NGO briefing on polymer registration

Categories: Chemicals
Types: Briefing
Published: 3 October 2019
Size: 630.99 KB

Huge amounts of polymers are being produced, imported and used in Europe. The plastic converter demand for the main types of polymers raised to over 51 million tons during 2017 and this represents only part of the total demand1.
Polymers are the basic ingredients of a very wide range of materials and products (plastics, resins, paints etc.) to which people and the environment are widely exposed every day and will increasingly be exposed in the future as plastics and other polymeric products continue to build up in maritime and ocean ecosystems and production is predicted to continuously grow.

Despite this wide and growing exposure and rising concerns about their impact on health and the environment, there is no obligation to register polymers under REACH – and therefore provide information on their health and environmental hazards. This difference of treatment between polymers and monomers is due to an exception introduced in the original text of the REACH Regulation upon its adoption in 2007. At the time, polymers were considered to be less hazardous than monomers. Registration of polymers was also considered too complicated due to the high number of different polymer chains. The solution to the problem was simply postponed, as often in chemical regulation, by a REACH provision giving to the Commission the power to expand the registration obligations to polymers.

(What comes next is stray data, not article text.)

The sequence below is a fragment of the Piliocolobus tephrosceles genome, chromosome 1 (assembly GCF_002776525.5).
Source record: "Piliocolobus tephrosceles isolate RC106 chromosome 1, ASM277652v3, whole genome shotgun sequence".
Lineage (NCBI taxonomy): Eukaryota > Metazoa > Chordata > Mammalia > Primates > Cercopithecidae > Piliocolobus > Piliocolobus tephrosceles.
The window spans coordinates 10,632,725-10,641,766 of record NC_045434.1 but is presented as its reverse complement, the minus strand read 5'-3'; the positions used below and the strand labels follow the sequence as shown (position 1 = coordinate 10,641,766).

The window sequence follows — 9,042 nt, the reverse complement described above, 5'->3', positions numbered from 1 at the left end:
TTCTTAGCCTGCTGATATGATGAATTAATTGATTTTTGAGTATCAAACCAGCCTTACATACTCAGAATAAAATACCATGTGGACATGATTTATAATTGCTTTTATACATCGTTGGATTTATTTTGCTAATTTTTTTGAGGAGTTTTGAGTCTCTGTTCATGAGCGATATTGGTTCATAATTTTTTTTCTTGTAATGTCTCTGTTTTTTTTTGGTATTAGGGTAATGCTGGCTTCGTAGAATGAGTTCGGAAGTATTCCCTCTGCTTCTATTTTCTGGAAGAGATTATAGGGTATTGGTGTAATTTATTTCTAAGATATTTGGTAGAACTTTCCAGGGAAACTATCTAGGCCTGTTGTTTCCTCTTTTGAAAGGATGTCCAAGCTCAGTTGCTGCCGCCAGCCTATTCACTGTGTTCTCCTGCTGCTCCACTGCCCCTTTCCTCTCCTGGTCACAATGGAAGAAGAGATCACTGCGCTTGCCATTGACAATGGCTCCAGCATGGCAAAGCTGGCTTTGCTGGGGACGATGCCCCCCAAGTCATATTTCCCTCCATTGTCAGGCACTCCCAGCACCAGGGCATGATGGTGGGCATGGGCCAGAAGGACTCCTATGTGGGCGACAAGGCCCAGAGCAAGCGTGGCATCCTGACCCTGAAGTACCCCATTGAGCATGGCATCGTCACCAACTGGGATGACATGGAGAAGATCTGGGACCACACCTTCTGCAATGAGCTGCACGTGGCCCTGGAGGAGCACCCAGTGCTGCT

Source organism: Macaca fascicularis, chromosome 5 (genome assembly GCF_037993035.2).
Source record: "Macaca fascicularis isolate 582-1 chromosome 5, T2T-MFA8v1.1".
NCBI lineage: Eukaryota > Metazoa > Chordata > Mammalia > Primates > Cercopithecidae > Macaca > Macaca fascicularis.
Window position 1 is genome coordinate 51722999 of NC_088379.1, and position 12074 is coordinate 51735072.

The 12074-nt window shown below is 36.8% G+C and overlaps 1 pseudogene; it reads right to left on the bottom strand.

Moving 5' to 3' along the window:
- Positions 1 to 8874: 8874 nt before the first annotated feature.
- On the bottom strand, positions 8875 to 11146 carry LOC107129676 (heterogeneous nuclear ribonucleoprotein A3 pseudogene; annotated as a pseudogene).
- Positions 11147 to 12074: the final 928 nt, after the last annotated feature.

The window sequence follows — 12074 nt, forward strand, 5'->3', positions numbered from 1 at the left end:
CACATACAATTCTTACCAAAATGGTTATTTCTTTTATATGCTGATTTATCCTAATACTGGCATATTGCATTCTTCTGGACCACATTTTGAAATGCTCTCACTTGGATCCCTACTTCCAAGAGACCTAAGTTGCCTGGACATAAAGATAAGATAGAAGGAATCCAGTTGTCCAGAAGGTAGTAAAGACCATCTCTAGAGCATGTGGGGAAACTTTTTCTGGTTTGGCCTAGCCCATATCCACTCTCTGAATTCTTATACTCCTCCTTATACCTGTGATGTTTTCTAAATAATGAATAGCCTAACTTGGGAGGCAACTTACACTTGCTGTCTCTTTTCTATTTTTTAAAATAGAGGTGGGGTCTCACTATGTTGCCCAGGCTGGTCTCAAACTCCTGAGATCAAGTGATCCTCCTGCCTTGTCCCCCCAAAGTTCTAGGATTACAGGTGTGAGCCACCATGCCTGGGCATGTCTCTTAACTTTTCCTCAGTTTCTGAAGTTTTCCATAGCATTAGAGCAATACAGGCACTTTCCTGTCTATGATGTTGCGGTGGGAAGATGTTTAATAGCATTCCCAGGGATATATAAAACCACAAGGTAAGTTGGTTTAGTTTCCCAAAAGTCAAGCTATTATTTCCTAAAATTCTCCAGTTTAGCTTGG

According to REACH (Art 138(2) the Commission may: “present legislative proposals as soon as a practicable and cost-efficient way of selecting polymers for registration on the basis of sound technical and valid scientific criteria can be established, and after publishing a report on the risks posed by polymers in comparison with other substances; and the need, if any, to register certain types of polymer, taking account of competitiveness and innovation on the one hand and the protection of human health and the environment on the other.”

Two studies on the issue have already been developed for the Commission2. The Consultancies Wood and PFA, have been now contracted for a study on the development of criteria to identify and group Polymers Requiring Registration under REACH and their impact assessment.

This paper presents NGO’s views on the registration of polymers.

NGO briefing on polymer registration
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